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Gilbert Louis Bellan
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Enrique Castro-Cid
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Yellow Contortion

Enrique Castro-Cid (1937-1992) “YELLOW CONTORTION” Signed “C.C. '69” lower right,
pencil on paper 30 x 44 inches.

$5,500 USD


Enrique Castro-Cid"Space as an act of reflection is absolute, yet, as a phenomenon presents many forms and gradations. Euclidean geometry represents space as an absolute category, this is, as an entity independent of our experience. At the beginning of this century, relativity shattered the epistemological foundation of the Newtonian-Euclidean world picture when it denied the notion of absolute space and time in the physical world. The use of non-Euclidean geometries in my work responded initially to this epistemological rupture. Certainly one of the most beautiful disciplines in mathematics has been used to further this pictorial argument, that of conformal mapping. Conformal transformations have been used to interpret the behavior of electrical currents and also to depict the configuration of electromagnetic potentials. The intrinsic geometry of the rectangular canvas is Euclidean, that is it represents space as an absolute. By contrast my work examines the possibility of alternative space models for painting in which the notion of absolute space has been transgressed”.

-Enrique Castro-Cid



Enrique Castro-Cid, a Chilean artist interested in space, shape, texture, and movement and fascinated with modern technology, was born in 1937. He studied in Chile and then in 1961, he arrived in New York City, where, in 1962 the Organization of American States bestowed upon him a grant to study in the United States, citing his potential and creativity.

In the United States, Castro-Cid was awarded two Guggenheim Foundation Fellowships in 1964 and again in 1965 and won the William Copley award in 1966. Kinetic sculptures and robots were his first creations and he designed the robot hound in Francois Truffaut’s 1966 film, Fahrenheit 451. Eventually, he outgrew his earlier interests and turned to painting. Under this aegis, he married art and science. He minutely explored the shapes and movements of living things and began creating a perspective that ignored the norms of geometry and focused on form.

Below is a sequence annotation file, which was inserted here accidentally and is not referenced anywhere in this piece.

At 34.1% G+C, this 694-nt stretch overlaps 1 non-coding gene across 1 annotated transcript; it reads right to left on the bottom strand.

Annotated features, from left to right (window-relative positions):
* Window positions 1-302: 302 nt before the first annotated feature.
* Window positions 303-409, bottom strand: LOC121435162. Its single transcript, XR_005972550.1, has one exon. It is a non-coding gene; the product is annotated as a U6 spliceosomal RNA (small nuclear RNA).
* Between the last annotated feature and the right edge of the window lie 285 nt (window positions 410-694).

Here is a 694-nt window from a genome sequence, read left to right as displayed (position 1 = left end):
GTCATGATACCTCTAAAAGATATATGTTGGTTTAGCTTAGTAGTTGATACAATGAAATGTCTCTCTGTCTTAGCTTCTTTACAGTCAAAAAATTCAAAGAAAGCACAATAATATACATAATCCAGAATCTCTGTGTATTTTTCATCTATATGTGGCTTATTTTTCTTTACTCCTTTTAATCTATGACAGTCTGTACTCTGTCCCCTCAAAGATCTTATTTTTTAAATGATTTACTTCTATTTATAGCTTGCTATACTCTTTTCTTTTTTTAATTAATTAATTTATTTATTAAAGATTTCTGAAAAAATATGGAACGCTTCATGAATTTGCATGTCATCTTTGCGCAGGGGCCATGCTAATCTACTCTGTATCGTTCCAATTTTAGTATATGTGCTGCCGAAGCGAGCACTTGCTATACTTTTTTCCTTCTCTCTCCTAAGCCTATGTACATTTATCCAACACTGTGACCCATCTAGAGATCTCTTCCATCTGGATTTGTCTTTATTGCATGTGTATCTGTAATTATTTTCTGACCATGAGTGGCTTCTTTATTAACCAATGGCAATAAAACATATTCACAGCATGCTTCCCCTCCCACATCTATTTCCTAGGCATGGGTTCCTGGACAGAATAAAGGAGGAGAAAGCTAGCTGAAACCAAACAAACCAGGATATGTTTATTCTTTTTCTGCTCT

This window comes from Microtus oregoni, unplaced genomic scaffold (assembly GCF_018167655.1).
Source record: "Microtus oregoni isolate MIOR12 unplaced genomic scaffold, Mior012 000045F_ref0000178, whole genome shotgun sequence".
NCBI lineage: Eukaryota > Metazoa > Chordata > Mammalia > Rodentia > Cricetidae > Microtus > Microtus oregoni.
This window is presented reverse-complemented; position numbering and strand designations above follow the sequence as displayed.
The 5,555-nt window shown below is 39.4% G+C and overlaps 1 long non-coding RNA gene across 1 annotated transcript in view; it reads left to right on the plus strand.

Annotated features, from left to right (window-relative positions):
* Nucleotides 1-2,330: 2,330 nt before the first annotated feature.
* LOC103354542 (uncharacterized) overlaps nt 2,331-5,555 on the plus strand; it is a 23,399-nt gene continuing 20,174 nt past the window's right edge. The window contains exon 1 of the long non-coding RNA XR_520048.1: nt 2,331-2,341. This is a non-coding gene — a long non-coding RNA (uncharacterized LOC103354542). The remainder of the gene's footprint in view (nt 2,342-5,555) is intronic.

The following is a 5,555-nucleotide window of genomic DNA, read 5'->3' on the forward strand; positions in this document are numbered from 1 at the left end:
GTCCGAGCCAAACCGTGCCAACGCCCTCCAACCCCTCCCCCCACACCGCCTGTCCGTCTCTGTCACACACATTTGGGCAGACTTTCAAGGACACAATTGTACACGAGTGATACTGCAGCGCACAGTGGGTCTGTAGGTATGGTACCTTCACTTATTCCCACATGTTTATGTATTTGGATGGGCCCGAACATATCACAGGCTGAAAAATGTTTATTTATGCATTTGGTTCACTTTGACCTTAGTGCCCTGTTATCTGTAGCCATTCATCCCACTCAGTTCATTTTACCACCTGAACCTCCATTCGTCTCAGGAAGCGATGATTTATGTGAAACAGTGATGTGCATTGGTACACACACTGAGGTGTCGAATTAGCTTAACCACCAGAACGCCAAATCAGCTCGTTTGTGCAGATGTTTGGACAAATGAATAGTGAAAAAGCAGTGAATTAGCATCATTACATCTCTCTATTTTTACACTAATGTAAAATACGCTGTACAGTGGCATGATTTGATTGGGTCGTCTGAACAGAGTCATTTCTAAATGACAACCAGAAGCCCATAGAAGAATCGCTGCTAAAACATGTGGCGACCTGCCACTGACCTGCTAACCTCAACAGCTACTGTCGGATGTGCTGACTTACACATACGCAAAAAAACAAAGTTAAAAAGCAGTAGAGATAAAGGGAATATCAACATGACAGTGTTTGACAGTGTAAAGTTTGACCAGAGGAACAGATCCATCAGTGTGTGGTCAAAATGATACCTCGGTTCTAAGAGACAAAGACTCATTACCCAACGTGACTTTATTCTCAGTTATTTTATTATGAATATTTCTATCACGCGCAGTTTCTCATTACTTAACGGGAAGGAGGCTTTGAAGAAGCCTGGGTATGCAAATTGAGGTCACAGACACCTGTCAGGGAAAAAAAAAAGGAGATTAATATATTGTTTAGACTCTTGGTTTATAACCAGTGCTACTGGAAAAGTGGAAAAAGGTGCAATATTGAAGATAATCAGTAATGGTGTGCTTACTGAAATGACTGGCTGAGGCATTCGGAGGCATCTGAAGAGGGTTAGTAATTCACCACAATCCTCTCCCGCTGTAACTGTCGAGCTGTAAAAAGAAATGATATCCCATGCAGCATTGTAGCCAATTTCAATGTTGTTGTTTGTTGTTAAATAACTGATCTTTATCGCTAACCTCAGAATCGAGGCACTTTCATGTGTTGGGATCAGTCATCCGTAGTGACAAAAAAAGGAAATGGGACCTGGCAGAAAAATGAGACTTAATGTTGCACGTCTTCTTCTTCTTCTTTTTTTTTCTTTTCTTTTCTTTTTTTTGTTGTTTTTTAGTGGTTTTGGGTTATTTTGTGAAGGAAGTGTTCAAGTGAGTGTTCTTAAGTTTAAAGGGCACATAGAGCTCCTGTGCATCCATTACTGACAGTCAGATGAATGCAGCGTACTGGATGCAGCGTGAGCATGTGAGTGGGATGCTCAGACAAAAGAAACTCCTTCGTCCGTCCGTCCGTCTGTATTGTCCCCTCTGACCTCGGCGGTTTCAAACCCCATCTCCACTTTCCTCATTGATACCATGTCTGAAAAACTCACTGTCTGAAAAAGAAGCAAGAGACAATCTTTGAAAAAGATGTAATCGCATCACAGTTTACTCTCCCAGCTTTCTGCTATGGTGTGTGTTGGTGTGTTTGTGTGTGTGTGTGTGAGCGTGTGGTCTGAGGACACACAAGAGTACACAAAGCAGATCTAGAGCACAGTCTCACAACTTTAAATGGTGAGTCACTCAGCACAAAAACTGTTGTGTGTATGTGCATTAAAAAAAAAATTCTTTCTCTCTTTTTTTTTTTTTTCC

He received support from the Guggenheim Museum, the Museum of Modern Art, and the Brooklyn Museum as well as exhibited at the Richard Feign and Droll/Kolbert Galleries in New York. He later served as a Fellowship juror for the Guggenheim Foundation and the University of Illinois appointed Castro-Cid "visiting artist" in 1968. It was in that collegiate environment that he melded mathematics and art and produced innovative and individualistic work that embodied his artistic philosophy and personal beliefs.

Later, he relocated to Miami, Florida where he reveled in that environment’s casual lifestyle. Here he spent hours with the computers in various venues exploring spatial concepts for his paintings and drawings. He was a true artist who looked beyond the obvious and painted only that which could be seen by the artist. These introspections he presented to the viewer through a wide range of mediums – oils, pen and ink, acrylics, and watercolors.

Castro-Cid was married Christophe de Menil of the de Menil family of art patrons and among his friends were Willem de Koonig, James Rosenquist, William Copley and George Plimpton.

While visiting Santiago, Chile in 1992, Castro-Cid died of a heart attack.